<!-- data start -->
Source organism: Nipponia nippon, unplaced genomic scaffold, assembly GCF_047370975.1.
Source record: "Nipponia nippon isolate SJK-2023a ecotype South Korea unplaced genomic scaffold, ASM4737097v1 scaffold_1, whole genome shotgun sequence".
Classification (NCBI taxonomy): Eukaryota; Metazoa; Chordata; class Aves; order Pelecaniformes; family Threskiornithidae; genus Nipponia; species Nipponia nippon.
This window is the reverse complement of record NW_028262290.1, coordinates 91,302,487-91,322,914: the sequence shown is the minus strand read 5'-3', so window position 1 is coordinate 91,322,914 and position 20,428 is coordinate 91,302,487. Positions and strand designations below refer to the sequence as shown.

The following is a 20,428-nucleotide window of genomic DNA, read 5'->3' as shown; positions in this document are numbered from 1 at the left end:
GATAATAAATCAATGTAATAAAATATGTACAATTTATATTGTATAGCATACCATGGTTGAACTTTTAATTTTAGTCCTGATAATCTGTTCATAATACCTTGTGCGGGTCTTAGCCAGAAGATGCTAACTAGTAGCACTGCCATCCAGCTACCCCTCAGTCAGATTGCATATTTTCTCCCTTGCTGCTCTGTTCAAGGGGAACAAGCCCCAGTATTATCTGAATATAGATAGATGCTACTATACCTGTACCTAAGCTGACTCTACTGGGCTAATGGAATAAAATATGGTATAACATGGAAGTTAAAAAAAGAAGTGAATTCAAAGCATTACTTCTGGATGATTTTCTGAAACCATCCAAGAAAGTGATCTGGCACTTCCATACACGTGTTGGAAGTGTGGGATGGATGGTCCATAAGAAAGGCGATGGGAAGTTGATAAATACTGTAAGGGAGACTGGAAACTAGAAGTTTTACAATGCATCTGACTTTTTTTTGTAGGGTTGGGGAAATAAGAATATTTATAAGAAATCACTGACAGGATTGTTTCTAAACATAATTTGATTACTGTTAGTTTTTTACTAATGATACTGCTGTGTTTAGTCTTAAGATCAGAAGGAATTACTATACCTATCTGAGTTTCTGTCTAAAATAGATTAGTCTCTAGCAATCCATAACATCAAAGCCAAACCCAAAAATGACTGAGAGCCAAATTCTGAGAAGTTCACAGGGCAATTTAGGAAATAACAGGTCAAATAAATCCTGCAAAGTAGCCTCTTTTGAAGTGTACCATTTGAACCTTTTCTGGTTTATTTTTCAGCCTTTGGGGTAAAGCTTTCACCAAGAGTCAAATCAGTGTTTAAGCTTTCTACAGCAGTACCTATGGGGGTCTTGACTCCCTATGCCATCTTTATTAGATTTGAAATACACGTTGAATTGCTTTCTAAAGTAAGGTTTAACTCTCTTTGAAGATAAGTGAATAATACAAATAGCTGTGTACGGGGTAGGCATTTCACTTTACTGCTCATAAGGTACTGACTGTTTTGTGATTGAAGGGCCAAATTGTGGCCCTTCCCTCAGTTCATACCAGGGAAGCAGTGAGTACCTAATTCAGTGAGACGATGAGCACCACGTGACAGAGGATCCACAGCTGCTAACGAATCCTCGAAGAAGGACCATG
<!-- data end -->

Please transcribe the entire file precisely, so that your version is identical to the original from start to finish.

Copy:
Source organism: Nipponia nippon, unplaced genomic scaffold, assembly GCF_047370975.1.
Source record: "Nipponia nippon isolate SJK-2023a ecotype South Korea unplaced genomic scaffold, ASM4737097v1 scaffold_1, whole genome shotgun sequence".
Classification (NCBI taxonomy): Eukaryota; Metazoa; Chordata; class Aves; order Pelecaniformes; family Threskiornithidae; genus Nipponia; species Nipponia nippon.
This window is the reverse complement of record NW_028262290.1, coordinates 91,302,487-91,322,914: the sequence shown is the minus strand read 5'-3', so window position 1 is coordinate 91,322,914 and position 20,428 is coordinate 91,302,487. Positions and strand designations below refer to the sequence as shown.

The following is a 20,428-nucleotide window of genomic DNA, read 5'->3' as shown; positions in this document are numbered from 1 at the left end:
GATAATAAATCAATGTAATAAAATATGTACAATTTATATTGTATAGCATACCATGGTTGAACTTTTAATTTTAGTCCTGATAATCTGTTCATAATACCTTGTGCGGGTCTTAGCCAGAAGATGCTAACTAGTAGCACTGCCATCCAGCTACCCCTCAGTCAGATTGCATATTTTCTCCCTTGCTGCTCTGTTCAAGGGGAACAAGCCCCAGTATTATCTGAATATAGATAGATGCTACTATACCTGTACCTAAGCTGACTCTACTGGGCTAATGGAATAAAATATGGTATAACATGGAAGTTAAAAAAAGAAGTGAATTCAAAGCATTACTTCTGGATGATTTTCTGAAACCATCCAAGAAAGTGATCTGGCACTTCCATACACGTGTTGGAAGTGTGGGATGGATGGTCCATAAGAAAGGCGATGGGAAGTTGATAAATACTGTAAGGGAGACTGGAAACTAGAAGTTTTACAATGCATCTGACTTTTTTTTGTAGGGTTGGGGAAATAAGAATATTTATAAGAAATCACTGACAGGATTGTTTCTAAACATAATTTGATTACTGTTAGTTTTTTACTAATGATACTGCTGTGTTTAGTCTTAAGATCAGAAGGAATTACTATACCTATCTGAGTTTCTGTCTAAAATAGATTAGTCTCTAGCAATCCATAACATCAAAGCCAAACCCAAAAATGACTGAGAGCCAAATTCTGAGAAGTTCACAGGGCAATTTAGGAAATAACAGGTCAAATAAATCCTGCAAAGTAGCCTCTTTTGAAGTGTACCATTTGAACCTTTTCTGGTTTATTTTTCAGCCTTTGGGGTAAAGCTTTCACCAAGAGTCAAATCAGTGTTTAAGCTTTCTACAGCAGTACCTATGGGGGTCTTGACTCCCTATGCCATCTTTATTAGATTTGAAATACACGTTGAATTGCTTTCTAAAGTAAGGTTTAACTCTCTTTGAAGATAAGTGAATAATACAAATAGCTGTGTACGGGGTAGGCATTTCACTTTACTGCTCATAAGGTACTGACTGTTTTGTGATTGAAGGGCCAAATTGTGGCCCTTCCCTCAGTTCATACCAGGGAAGCAGTGAGTACCTAATTCAGTGAGACGATGAGCACCACGTGACAGAGGATCCACAGCTGCTAACGAATCCTCGAAGAAGGACCATG